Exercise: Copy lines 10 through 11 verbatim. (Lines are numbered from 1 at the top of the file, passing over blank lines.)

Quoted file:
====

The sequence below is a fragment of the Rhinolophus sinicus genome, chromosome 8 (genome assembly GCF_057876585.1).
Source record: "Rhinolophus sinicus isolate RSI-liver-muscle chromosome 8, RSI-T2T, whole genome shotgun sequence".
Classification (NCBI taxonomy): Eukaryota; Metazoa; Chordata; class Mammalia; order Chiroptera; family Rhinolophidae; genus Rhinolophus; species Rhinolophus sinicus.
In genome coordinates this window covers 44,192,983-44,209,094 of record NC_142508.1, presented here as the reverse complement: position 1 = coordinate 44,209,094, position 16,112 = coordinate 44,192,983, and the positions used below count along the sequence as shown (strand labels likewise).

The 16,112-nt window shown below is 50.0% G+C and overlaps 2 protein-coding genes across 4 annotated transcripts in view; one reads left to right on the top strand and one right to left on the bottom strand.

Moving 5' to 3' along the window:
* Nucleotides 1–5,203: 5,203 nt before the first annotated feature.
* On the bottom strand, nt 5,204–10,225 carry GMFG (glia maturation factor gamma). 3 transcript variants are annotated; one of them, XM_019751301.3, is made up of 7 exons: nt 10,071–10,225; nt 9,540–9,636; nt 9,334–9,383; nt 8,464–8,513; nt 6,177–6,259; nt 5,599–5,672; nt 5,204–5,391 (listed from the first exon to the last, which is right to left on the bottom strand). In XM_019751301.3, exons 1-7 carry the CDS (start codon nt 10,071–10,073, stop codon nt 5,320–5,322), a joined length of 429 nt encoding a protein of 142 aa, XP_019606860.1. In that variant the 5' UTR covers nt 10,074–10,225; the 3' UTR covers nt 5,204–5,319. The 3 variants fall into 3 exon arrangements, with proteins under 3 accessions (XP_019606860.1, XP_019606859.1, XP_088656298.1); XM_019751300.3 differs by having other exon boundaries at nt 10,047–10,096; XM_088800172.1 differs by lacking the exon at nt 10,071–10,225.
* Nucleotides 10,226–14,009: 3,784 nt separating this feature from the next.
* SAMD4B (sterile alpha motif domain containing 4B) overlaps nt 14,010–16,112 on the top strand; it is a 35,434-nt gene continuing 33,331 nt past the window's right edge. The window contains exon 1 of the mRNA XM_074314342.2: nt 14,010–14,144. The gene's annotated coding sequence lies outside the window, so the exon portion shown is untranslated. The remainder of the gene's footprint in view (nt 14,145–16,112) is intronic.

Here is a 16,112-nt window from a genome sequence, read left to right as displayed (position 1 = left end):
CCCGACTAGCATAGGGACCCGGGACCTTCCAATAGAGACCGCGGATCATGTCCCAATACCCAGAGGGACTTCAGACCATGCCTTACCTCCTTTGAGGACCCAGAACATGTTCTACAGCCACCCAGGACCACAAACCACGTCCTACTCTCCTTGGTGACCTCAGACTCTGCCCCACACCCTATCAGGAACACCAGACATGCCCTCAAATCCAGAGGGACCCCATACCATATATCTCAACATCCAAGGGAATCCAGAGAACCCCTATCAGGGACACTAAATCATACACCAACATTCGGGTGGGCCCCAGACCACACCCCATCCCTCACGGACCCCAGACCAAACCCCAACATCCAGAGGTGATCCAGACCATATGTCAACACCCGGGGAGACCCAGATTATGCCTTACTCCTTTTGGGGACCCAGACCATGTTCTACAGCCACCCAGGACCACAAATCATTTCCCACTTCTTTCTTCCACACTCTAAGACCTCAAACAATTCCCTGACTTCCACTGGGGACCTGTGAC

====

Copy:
* SAMD4B (sterile alpha motif domain containing 4B) overlaps nt 14,010–16,112 on the top strand; it is a 35,434-nt gene continuing 33,331 nt past the window's right edge. The window contains exon 1 of the mRNA XM_074314342.2: nt 14,010–14,144. The gene's annotated coding sequence lies outside the window, so the exon portion shown is untranslated. The remainder of the gene's footprint in view (nt 14,145–16,112) is intronic.

Here is a 16,112-nt window from a genome sequence, read left to right as displayed (position 1 = left end):